Heavy fighting is raging in northern Afghanistan where the Taliban insurgency has overrun several districts since launching its so-called yearly “spring offensive” more than a week ago.
The battlefield advances have again brought insurgents close enough to threaten Kunduz, the strategically important city the Taliban had briefly captured in 2015.
Officials told local media Sunday that Afghan forces were battling the insurgents in Charkhab area on the outskirts of the provincial capital.
The fighting has effectively blocked the main highway linking Kunduz to the conflict-hit Khan Abad district and to the northern Takhar province. Afghan security officials say army operations to reopen the highway are underway and have killed dozens of Taliban fighters.
On Saturday, the Taliban captured nearby Qala-e-Zal district after staging a multi-prong offensive on the area that borders the former Soviet Central Asian state of Tajikistan.
Afghan Defense Ministry spokesman Dawlat Waziri, however, insisted government forces staged a “tactical” withdrawal to protect civilians and surrounding areas. He claimed a counteroffensive to retake Qala-e-Zal is underway.
But a Taliban spokesman dismissed official claims Sunday, saying there was no fighting in the district, the insurgent group was in full control, and life is returning to normalcy there.
There are no casualty details available from either side.
US drone attack
Meanwhile, a U.S. drone attack in the eastern province of Nangarhar has killed at least 27 Islamic State militants and wounded 13 others. A provincial government spokesman, Attaullah Khogyani, told VOA on Sunday the strike occurred in the mountainous Achin district.
Fighting has also been raging for days in the northeastern Badkhashan province where Taliban insurgents are said to be consolidating their hold on the recently captured Zebak district and staging attacks on nearby districts.
Possible spillover effects of the Afghan conflict has been a cause of concern for neighboring Central Asian states because some of them are already struggling to tackle domestic Islamist extremists.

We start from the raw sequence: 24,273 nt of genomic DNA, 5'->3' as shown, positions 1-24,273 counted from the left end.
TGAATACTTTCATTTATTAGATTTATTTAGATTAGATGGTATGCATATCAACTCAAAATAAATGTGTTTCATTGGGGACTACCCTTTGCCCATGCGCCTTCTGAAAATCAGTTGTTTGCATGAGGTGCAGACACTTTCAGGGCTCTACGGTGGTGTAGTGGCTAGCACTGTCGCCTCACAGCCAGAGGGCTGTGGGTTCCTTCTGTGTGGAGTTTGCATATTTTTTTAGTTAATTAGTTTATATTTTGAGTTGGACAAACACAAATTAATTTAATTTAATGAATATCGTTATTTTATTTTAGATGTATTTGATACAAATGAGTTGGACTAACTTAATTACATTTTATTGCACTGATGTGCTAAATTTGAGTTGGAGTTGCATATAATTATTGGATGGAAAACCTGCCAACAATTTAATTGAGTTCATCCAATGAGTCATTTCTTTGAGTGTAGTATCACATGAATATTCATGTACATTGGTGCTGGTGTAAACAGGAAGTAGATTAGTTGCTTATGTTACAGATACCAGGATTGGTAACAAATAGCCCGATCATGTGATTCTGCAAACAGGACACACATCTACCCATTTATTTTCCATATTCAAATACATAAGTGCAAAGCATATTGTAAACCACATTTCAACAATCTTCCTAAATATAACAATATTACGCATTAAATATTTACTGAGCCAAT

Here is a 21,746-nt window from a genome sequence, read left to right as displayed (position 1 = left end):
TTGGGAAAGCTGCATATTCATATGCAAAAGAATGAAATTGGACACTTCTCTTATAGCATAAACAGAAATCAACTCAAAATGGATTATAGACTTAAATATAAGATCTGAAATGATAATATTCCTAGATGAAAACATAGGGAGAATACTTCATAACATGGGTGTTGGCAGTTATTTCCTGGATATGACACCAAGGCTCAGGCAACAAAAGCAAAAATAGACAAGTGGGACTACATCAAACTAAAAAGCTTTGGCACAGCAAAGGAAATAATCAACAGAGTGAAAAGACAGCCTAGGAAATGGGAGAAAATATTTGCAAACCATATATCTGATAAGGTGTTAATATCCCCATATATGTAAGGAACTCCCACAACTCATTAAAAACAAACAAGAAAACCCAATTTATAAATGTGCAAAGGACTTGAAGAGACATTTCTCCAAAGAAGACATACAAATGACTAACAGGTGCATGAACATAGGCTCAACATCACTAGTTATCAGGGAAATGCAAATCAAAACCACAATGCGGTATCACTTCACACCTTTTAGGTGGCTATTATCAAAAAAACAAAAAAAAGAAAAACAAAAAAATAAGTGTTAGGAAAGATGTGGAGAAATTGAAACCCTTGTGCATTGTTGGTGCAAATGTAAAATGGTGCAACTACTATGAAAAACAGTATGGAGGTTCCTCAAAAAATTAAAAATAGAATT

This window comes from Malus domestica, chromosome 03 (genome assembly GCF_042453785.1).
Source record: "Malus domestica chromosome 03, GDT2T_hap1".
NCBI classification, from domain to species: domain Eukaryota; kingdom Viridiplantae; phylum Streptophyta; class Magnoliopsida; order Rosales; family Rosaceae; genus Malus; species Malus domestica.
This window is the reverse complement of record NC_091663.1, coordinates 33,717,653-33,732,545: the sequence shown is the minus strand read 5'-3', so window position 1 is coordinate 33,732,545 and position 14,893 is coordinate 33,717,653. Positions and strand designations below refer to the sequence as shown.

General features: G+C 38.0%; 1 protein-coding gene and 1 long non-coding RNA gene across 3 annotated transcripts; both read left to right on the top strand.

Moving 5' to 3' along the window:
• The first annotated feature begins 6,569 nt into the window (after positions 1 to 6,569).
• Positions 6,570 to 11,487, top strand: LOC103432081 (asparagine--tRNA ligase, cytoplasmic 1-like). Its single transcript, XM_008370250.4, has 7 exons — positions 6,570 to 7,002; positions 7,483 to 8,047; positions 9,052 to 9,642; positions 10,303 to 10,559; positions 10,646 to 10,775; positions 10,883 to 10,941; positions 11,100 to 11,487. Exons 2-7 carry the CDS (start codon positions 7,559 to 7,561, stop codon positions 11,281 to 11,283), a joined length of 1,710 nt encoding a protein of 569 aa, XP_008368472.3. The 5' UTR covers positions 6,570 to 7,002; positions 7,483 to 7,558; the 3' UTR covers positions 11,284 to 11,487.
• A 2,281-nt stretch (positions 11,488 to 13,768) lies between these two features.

In a bid to allay those fears, the Taliban reiterated Sunday its combat mission is solely directed against Afghanistan’s “foreign occupiers and their internal allies”, an apparent reference to the U.S.-led NATO military mission and the Afghan government.
“We have no intention of meddling in others’ affairs and nor will we allow others to interfere in our internal affairs,” a statement quoted Taliban spokesman Zabihullah Mujahid as reassuring Afghanistan’s neighboring countries.
“However, the liberation of our land from foreign occupation and the establishment of an Afghan-inclusive government is our natural right and we will continue our struggle until we have achieved this goal,” Mujahid added.
Afghan authorities maintain militants from Central Asian states have been spotted in Taliban ranks in recent months while U.S. military commanders allege Russia is also arming the insurgents.
Moscow denies the charges as groundless and as an attempt by the U.S.-led military mission to place blame for failing to stabilize the war-shattered country.
Afghan Defense Ministry spokesman Waziri has also accused neighboring Pakistan of helping the Taliban, charges Islamabad rejects.
In its report for the first quarter of 2017, the U.S. Inspector General for Afghanistan Reconstruction, or SIGAR noted the government controlled nearly 60 percent of 407 Afghan districts, but 11.1 percent or 45 districts were under insurgent control on influence.
The rest of the area is contested, the government watch dog said, quoting the U.S. military assessment prior to the Taliban spring offensive on April 28.